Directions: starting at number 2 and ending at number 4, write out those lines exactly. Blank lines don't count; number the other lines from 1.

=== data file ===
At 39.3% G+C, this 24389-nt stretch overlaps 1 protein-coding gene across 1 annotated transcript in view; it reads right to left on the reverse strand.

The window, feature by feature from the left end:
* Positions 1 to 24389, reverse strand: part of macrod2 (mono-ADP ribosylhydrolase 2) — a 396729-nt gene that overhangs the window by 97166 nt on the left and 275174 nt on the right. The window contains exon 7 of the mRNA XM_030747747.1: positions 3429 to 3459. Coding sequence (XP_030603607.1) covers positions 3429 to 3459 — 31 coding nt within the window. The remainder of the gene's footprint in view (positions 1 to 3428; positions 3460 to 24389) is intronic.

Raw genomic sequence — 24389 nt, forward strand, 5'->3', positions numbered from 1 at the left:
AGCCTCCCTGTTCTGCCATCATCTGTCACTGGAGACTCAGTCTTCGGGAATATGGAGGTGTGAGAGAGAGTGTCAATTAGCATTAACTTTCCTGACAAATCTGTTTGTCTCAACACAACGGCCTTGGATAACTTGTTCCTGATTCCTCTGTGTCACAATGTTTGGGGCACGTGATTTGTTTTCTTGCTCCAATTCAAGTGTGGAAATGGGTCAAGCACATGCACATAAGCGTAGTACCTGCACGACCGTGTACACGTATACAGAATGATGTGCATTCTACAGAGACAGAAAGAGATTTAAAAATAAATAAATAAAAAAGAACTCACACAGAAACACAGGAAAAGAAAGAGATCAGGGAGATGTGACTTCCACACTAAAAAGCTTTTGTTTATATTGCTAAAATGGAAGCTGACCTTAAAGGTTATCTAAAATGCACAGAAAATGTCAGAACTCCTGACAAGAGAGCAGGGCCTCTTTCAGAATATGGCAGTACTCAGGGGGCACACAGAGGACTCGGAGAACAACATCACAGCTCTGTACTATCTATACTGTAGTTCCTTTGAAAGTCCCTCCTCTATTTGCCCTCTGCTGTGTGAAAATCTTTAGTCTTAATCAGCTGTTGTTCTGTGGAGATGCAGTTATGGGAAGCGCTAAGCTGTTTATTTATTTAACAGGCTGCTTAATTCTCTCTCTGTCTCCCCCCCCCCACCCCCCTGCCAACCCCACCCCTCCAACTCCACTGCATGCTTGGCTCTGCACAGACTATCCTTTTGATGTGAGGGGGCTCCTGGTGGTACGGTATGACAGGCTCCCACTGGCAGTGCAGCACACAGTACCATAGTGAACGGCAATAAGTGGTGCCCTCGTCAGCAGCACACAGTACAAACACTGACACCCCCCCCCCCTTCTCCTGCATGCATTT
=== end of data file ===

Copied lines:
The window, feature by feature from the left end:
* Positions 1 to 24389, reverse strand: part of macrod2 (mono-ADP ribosylhydrolase 2) — a 396729-nt gene that overhangs the window by 97166 nt on the left and 275174 nt on the right. The window contains exon 7 of the mRNA XM_030747747.1: positions 3429 to 3459. Coding sequence (XP_030603607.1) covers positions 3429 to 3459 — 31 coding nt within the window. The remainder of the gene's footprint in view (positions 1 to 3428; positions 3460 to 24389) is intronic.

Raw genomic sequence — 24389 nt, forward strand, 5'->3', positions numbered from 1 at the left: